Housing programs can serve as a lifeline for domestic violence survivors and their children – providing them with vital resources to leave abusive relationships and find safety. Various housing models are being implemented across the country; however, little is known about their long-term effectiveness.
A team of researchers from the University of Central Florida, University of Texas Medical Branch Center for Violence Prevention and University of Texas at Arlington plan to examine how domestic violence housing programs, specifically transitional housing, impact female survivors and their children and if they lead to safe, permanent housing and financial stability. The researchers also plan to make their results available through a database to help programs nationwide.
The U.S. Department of Criminal Justice’s Office on Violence Against Women awarded UCF the five-year $1 million grant for the project.
“Survivors report that one of their primary needs is housing,” says Bethany Backes, an assistant professor of criminal justice and social work and the project’s principal investigator. “A lack of housing can be detrimental to a victim’s safety and health; it can lead to staying with their abuser or turning to homelessness.”
It is not uncommon for survivors to return to their abusers because of financial reasons, needing a place to live or fearing retaliation for leaving, researchers say.
“One of the most common interventions society offers to survivors is domestic violence housing, such as transitional housing,” says Julia O’Connor, an assistant professor of social work and co-investigator of the study. “These interventions are necessary as one in five homeless women report domestic violence as the primary cause of homelessness.”
Transitional housing fills a critical need, typically providing support for six to 36 months, until survivors can secure long-term solutions. Over 600 domestic violence programs offer transitional housing across the United States. Some programs are co-located with an emergency shelter and provide support services on a single property site. Whereas other programs are scattered throughout a community, such as an apartment, and may require transportation.
Backes says that domestic violence transitional housing programs also provide a continuum of therapeutic and supportive services, such as mental health counseling, healthcare, childcare and legal advocacy. These services address the needs survivors may have while working toward self-sufficiency.
“We will take a holistic approach with our data collection,” says Backes. “We set up our sites to have a diverse array of housing programs across the country, including a mix of urban, rural and immigrant and migrant communities.”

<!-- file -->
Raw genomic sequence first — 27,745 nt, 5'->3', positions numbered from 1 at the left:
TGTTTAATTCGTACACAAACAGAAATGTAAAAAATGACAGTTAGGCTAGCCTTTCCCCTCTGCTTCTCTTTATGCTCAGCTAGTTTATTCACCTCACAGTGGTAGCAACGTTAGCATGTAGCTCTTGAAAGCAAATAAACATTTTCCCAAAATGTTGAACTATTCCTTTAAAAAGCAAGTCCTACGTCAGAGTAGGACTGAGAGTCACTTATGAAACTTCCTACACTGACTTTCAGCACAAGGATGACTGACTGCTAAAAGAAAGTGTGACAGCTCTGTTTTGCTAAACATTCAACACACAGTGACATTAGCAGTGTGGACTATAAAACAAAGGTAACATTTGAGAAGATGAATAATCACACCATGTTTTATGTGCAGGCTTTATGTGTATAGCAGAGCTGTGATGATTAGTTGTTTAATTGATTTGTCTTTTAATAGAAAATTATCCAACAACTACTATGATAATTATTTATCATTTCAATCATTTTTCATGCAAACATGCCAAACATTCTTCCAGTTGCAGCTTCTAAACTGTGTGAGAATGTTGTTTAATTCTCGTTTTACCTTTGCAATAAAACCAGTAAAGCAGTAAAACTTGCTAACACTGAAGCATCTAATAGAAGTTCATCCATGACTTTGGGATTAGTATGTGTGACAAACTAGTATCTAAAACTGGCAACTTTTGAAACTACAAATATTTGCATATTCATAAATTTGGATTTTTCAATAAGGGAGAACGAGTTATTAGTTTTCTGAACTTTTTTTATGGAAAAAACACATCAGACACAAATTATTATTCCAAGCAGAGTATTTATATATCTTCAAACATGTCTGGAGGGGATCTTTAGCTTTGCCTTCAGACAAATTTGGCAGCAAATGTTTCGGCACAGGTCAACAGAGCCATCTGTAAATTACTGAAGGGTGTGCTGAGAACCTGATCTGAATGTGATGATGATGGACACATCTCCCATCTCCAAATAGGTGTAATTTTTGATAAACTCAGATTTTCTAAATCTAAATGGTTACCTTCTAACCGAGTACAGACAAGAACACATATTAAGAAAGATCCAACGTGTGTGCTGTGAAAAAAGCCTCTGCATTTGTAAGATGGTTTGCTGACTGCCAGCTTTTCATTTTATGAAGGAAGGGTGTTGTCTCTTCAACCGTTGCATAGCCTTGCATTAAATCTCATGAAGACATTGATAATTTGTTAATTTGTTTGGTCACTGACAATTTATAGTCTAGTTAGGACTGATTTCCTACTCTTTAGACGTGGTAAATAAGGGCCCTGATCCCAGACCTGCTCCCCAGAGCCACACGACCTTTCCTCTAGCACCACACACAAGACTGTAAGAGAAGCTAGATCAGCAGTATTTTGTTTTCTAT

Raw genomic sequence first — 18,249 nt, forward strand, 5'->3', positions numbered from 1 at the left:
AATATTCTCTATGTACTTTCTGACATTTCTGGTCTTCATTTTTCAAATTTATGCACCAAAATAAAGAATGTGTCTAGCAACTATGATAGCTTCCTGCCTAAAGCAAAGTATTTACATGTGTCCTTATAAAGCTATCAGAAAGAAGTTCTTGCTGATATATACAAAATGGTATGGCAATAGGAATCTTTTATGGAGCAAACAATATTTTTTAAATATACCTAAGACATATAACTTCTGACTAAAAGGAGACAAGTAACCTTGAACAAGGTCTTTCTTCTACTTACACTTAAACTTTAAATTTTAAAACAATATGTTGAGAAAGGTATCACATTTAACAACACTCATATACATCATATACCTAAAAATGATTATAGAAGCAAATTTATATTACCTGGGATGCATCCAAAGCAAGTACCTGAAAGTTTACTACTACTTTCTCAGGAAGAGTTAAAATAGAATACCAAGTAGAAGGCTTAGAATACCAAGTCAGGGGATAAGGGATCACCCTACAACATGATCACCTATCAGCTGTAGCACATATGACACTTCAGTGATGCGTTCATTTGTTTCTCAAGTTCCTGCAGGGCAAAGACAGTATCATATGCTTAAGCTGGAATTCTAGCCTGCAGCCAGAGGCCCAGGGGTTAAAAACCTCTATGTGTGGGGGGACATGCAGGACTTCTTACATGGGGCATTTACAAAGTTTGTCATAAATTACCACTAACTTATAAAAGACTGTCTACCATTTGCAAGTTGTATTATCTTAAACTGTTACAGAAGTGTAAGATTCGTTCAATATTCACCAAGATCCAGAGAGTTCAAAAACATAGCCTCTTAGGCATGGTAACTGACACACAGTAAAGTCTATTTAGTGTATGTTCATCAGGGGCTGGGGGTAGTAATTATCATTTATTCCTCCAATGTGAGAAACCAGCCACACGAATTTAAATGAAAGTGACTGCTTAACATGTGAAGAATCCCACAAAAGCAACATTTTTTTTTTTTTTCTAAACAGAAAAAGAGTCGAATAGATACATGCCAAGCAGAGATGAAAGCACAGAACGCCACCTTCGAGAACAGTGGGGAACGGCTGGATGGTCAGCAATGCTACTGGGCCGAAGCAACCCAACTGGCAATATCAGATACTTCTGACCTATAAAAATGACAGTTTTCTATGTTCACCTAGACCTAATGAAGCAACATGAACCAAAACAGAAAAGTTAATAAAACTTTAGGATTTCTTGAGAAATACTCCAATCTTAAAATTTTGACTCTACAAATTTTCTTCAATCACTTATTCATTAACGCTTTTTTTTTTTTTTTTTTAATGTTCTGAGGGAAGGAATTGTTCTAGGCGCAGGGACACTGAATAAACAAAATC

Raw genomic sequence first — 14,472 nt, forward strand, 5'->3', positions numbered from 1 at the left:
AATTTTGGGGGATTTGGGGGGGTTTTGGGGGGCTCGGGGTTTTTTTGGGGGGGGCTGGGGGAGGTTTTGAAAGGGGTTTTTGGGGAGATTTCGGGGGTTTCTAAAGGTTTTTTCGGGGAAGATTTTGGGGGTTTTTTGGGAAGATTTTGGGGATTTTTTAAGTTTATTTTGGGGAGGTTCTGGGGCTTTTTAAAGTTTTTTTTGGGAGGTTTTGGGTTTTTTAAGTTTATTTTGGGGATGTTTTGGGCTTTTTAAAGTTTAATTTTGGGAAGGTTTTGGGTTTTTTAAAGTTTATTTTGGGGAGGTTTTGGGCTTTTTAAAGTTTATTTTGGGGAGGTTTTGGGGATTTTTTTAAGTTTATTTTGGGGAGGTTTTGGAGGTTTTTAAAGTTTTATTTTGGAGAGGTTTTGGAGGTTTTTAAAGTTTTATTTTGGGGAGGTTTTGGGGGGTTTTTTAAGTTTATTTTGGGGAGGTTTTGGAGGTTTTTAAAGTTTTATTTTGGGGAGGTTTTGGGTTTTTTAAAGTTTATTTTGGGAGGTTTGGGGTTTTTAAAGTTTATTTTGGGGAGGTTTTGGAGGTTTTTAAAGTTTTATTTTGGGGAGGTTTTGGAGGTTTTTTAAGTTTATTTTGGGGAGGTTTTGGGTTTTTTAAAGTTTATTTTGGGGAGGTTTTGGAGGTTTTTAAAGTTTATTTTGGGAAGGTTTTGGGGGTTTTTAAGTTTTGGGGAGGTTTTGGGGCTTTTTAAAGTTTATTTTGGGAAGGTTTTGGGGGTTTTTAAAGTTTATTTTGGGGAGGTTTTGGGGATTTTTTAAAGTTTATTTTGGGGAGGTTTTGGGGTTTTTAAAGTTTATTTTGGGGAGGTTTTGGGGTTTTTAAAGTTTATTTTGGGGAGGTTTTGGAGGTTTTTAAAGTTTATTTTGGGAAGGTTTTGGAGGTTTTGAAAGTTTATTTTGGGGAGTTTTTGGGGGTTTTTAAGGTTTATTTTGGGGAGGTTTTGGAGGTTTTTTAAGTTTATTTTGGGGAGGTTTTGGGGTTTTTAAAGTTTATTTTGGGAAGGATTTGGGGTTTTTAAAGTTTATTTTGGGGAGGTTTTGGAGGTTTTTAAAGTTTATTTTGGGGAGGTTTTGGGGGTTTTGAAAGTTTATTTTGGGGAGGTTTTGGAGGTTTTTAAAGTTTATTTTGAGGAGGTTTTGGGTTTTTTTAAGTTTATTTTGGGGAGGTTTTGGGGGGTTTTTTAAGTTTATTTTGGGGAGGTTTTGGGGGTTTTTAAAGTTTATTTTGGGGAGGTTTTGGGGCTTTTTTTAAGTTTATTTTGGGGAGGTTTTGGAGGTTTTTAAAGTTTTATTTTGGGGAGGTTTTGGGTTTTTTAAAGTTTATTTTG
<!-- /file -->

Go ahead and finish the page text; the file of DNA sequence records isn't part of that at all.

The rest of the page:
The research team will look at the domestic violence transitional housing models, types and availability of therapeutic and supportive services, and time spent in the program. They will follow survivors residing in transitional housing across five states: Florida, Indiana, Kentucky, Michigan and Texas.
This year is the pilot year. The researchers plan to conduct focus groups with a sample of survivors currently living in transitional housing and the agency staff who support them.
“We want to ask questions that we think are important to know at a broad level, but we also want to be asking questions that are important for the individual programs and agencies,” says Backes.
Starting year two, participants will be surveyed online or by phone every six months for up to three years to get a better sense of how transitional housing programs and related services impact survivor physical and mental health, safety and self-sufficiency. The project will also examine agency-level data from a national sample of domestic violence transitional housing programs.
“We are applied researchers and we want to give back. Our goal is to provide programs with useful information, such as what components are working well and which ones may need more attention,” says Backes. “We will use our findings to create a relational database for the Office of Violence Against Women and domestic violence agencies for planning and program management purposes in addition to providing data on survivor impact.”
UCF’s contributors include members of the Violence Against Women Faculty Cluster: social work Assistant Professor Julia O’Connor, sociology Associate Professor Alison Cares, criminal justice Assistant Professor Erica Fissel and social psychology Assistant Professor Jacqueline Woerner. Sociology Associate Professor Amy Donley ’02 ’04MA ’08PhD and nursing Assistant Professor Boon Peng Ng will serve on the project’s advisory board.
Backes is an assistant professor in the Violence Against Women Faculty Cluster Initiative at UCF and holds a joint appointment in the Department of Criminal Justice and School of Social Work. She received her doctorate in social work from the University of Maryland, Baltimore. Before joining UCF in 2019, she directed research and evaluation on violence against women and violent victimization at the U.S. Department of Justice’s National Institute of Justice. Her oversight led to the development of major initiatives on sexual assault forensics and case attrition, domestic violence homicide, and criminal justice and community-based responses to violence against women. She spent several years in the direct services, research and health education fields primarily focused on victimization and injury prevention.